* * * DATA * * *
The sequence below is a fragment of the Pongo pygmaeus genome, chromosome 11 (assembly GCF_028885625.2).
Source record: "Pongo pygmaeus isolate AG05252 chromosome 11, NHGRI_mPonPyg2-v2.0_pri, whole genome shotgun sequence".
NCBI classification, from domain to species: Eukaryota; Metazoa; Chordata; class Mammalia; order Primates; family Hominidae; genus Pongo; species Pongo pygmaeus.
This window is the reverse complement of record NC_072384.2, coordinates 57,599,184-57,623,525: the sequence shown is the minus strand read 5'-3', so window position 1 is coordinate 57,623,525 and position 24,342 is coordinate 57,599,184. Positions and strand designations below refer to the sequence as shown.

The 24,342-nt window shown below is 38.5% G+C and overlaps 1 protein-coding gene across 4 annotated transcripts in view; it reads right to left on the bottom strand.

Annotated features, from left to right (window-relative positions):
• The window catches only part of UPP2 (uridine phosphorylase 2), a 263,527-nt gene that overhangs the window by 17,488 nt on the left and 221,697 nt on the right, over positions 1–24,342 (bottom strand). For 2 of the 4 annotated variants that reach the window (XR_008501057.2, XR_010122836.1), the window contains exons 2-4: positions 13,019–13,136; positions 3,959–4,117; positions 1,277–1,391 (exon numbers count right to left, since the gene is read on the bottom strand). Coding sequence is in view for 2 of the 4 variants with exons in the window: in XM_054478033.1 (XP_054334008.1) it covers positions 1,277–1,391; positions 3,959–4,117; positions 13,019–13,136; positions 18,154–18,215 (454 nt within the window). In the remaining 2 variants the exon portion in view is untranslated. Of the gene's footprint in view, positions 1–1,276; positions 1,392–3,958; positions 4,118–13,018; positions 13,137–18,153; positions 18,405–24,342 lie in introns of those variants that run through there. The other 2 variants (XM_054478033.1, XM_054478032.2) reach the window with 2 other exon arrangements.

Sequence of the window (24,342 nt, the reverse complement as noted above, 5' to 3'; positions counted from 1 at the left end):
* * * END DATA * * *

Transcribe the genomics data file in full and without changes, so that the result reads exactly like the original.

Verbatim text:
The sequence below is a fragment of the Pongo pygmaeus genome, chromosome 11 (assembly GCF_028885625.2).
Source record: "Pongo pygmaeus isolate AG05252 chromosome 11, NHGRI_mPonPyg2-v2.0_pri, whole genome shotgun sequence".
NCBI classification, from domain to species: Eukaryota; Metazoa; Chordata; class Mammalia; order Primates; family Hominidae; genus Pongo; species Pongo pygmaeus.
This window is the reverse complement of record NC_072384.2, coordinates 57,599,184-57,623,525: the sequence shown is the minus strand read 5'-3', so window position 1 is coordinate 57,623,525 and position 24,342 is coordinate 57,599,184. Positions and strand designations below refer to the sequence as shown.

The 24,342-nt window shown below is 38.5% G+C and overlaps 1 protein-coding gene across 4 annotated transcripts in view; it reads right to left on the bottom strand.

Annotated features, from left to right (window-relative positions):
• The window catches only part of UPP2 (uridine phosphorylase 2), a 263,527-nt gene that overhangs the window by 17,488 nt on the left and 221,697 nt on the right, over positions 1–24,342 (bottom strand). For 2 of the 4 annotated variants that reach the window (XR_008501057.2, XR_010122836.1), the window contains exons 2-4: positions 13,019–13,136; positions 3,959–4,117; positions 1,277–1,391 (exon numbers count right to left, since the gene is read on the bottom strand). Coding sequence is in view for 2 of the 4 variants with exons in the window: in XM_054478033.1 (XP_054334008.1) it covers positions 1,277–1,391; positions 3,959–4,117; positions 13,019–13,136; positions 18,154–18,215 (454 nt within the window). In the remaining 2 variants the exon portion in view is untranslated. Of the gene's footprint in view, positions 1–1,276; positions 1,392–3,958; positions 4,118–13,018; positions 13,137–18,153; positions 18,405–24,342 lie in introns of those variants that run through there. The other 2 variants (XM_054478033.1, XM_054478032.2) reach the window with 2 other exon arrangements.

Sequence of the window (24,342 nt, the reverse complement as noted above, 5' to 3'; positions counted from 1 at the left end):